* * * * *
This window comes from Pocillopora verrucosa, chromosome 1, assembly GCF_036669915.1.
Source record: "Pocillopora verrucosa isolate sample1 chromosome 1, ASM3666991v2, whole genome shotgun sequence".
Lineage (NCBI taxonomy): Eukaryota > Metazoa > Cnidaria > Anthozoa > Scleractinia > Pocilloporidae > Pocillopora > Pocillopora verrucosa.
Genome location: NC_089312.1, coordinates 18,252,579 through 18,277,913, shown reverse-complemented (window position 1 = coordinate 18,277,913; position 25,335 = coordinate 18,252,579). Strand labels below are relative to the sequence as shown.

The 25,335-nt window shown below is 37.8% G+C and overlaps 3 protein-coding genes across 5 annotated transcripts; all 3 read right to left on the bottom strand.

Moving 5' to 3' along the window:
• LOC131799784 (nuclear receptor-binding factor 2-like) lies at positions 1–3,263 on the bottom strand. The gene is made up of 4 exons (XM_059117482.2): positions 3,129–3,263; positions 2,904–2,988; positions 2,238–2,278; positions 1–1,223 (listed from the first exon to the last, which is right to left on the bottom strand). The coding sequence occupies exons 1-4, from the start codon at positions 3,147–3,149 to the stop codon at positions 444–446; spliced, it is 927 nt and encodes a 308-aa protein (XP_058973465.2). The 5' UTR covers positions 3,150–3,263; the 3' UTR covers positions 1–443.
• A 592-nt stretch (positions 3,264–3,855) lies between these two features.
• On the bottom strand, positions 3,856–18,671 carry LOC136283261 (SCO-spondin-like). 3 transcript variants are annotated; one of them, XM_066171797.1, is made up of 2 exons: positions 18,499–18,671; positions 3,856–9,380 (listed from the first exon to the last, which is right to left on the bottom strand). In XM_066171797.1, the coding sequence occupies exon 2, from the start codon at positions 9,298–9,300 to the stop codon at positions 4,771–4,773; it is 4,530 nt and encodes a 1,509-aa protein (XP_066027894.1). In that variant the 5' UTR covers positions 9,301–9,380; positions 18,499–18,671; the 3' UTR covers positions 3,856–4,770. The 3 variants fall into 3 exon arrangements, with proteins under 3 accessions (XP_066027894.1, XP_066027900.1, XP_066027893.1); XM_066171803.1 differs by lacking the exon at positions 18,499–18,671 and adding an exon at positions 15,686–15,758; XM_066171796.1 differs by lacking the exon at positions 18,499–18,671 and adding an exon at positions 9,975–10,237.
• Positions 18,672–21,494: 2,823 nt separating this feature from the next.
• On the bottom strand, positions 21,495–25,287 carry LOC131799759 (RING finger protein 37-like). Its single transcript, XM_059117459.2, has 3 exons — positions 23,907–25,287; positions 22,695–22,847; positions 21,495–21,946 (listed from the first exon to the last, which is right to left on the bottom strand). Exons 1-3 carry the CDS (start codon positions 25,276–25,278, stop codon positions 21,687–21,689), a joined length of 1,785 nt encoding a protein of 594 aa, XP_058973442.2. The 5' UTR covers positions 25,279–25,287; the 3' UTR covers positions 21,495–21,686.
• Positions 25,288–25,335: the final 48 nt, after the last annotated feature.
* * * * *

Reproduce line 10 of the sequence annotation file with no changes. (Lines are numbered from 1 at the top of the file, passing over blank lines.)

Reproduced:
• Positions 18,672–21,494: 2,823 nt separating this feature from the next.